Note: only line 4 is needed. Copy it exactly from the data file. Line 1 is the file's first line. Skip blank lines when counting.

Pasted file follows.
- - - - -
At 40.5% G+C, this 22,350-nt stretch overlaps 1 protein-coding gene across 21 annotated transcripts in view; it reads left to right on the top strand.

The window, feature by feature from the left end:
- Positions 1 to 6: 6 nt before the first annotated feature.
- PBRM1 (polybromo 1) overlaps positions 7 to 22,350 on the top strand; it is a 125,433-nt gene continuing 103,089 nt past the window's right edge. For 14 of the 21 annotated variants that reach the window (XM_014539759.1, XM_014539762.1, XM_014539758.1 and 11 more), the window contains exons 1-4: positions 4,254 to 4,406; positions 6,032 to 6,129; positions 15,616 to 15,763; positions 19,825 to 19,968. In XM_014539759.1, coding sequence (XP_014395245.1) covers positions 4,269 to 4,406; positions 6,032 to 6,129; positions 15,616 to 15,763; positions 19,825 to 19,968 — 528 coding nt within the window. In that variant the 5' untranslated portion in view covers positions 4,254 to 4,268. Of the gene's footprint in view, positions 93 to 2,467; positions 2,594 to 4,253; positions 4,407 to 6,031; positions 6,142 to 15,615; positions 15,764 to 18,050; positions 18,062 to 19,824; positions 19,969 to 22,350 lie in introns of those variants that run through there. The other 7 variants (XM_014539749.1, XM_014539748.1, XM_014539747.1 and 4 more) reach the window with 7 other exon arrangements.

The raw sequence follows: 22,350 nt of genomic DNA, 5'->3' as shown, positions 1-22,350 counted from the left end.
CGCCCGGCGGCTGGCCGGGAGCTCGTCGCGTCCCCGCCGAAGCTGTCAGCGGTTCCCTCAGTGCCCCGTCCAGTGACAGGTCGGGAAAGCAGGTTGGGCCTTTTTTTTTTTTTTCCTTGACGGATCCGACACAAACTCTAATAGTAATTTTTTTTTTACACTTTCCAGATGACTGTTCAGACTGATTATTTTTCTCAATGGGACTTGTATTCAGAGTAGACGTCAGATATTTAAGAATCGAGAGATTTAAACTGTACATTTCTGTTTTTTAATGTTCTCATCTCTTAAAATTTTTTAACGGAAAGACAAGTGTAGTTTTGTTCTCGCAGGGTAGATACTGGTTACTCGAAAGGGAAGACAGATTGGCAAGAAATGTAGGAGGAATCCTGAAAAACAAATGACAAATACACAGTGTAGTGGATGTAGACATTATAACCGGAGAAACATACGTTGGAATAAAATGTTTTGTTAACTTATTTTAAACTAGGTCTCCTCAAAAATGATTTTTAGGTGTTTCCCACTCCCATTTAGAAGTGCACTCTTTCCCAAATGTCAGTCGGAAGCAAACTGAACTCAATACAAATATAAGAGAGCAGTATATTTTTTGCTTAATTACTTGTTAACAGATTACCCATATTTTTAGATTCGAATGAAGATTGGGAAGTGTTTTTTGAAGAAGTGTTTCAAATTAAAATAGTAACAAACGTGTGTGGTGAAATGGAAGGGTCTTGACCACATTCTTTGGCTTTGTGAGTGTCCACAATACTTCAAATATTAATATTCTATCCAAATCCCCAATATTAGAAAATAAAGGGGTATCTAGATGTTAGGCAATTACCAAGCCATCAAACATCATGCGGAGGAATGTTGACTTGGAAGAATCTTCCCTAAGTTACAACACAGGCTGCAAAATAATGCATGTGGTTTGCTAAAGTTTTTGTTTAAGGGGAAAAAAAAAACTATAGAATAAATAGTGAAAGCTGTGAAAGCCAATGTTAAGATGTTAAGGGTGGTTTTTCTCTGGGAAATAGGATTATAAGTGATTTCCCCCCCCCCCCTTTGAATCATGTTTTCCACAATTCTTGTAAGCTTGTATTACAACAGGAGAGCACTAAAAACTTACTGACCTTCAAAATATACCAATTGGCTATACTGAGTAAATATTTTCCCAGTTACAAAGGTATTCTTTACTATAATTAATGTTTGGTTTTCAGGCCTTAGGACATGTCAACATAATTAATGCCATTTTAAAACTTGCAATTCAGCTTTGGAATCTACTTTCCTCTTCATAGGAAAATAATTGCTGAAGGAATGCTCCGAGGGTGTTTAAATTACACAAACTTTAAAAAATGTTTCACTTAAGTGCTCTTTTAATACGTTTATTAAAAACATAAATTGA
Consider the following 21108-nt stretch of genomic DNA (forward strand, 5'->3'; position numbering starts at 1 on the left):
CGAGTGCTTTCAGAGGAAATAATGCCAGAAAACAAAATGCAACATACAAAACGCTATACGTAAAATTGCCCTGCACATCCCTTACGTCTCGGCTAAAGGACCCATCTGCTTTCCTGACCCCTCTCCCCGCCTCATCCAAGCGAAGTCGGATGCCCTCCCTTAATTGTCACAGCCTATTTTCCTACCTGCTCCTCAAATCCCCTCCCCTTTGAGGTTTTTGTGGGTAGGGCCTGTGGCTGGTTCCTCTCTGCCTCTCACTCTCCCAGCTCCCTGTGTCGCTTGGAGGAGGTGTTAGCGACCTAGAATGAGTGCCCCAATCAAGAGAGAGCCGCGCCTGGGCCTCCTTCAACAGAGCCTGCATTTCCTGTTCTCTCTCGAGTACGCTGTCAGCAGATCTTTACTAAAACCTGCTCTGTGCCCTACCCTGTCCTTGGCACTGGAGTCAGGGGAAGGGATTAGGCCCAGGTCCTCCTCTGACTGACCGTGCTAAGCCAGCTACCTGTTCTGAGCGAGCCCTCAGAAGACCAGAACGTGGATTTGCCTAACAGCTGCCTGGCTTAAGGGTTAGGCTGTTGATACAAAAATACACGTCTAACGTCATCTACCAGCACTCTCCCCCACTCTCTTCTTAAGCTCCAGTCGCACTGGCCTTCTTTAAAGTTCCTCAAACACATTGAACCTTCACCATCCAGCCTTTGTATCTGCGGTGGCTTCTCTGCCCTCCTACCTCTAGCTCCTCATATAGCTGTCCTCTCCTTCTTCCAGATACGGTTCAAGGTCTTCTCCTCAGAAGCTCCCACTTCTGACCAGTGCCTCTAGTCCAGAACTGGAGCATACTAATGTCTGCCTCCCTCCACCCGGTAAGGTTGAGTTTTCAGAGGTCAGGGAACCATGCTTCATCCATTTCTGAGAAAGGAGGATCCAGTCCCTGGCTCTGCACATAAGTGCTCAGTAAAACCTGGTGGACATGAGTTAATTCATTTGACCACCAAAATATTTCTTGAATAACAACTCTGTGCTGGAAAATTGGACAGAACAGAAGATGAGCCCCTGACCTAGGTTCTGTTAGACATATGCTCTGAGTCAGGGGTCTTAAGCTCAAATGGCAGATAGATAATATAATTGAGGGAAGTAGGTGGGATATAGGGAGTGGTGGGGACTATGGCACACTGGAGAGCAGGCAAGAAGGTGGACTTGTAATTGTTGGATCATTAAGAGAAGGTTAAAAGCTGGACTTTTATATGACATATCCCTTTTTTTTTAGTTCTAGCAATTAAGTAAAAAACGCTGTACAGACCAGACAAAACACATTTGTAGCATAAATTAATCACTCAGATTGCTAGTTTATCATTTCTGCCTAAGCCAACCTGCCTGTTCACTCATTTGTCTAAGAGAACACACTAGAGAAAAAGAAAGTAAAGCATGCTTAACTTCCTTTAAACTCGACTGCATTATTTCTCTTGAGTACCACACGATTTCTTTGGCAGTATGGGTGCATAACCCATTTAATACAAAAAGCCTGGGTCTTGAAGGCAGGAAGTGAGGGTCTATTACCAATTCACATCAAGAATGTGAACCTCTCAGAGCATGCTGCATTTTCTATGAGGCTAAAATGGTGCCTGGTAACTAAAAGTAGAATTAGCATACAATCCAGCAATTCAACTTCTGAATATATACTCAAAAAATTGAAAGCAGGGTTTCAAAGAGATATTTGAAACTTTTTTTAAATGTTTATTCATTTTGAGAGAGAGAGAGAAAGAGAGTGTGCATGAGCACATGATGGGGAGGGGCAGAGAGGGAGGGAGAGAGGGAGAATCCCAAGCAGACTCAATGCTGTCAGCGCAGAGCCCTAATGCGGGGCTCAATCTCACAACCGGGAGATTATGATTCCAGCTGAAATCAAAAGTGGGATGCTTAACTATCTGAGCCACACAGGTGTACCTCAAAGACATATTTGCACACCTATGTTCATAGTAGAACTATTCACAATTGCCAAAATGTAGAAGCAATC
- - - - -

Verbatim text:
- PBRM1 (polybromo 1) overlaps positions 7 to 22,350 on the top strand; it is a 125,433-nt gene continuing 103,089 nt past the window's right edge. For 14 of the 21 annotated variants that reach the window (XM_014539759.1, XM_014539762.1, XM_014539758.1 and 11 more), the window contains exons 1-4: positions 4,254 to 4,406; positions 6,032 to 6,129; positions 15,616 to 15,763; positions 19,825 to 19,968. In XM_014539759.1, coding sequence (XP_014395245.1) covers positions 4,269 to 4,406; positions 6,032 to 6,129; positions 15,616 to 15,763; positions 19,825 to 19,968 — 528 coding nt within the window. In that variant the 5' untranslated portion in view covers positions 4,254 to 4,268. Of the gene's footprint in view, positions 93 to 2,467; positions 2,594 to 4,253; positions 4,407 to 6,031; positions 6,142 to 15,615; positions 15,764 to 18,050; positions 18,062 to 19,824; positions 19,969 to 22,350 lie in introns of those variants that run through there. The other 7 variants (XM_014539749.1, XM_014539748.1, XM_014539747.1 and 4 more) reach the window with 7 other exon arrangements.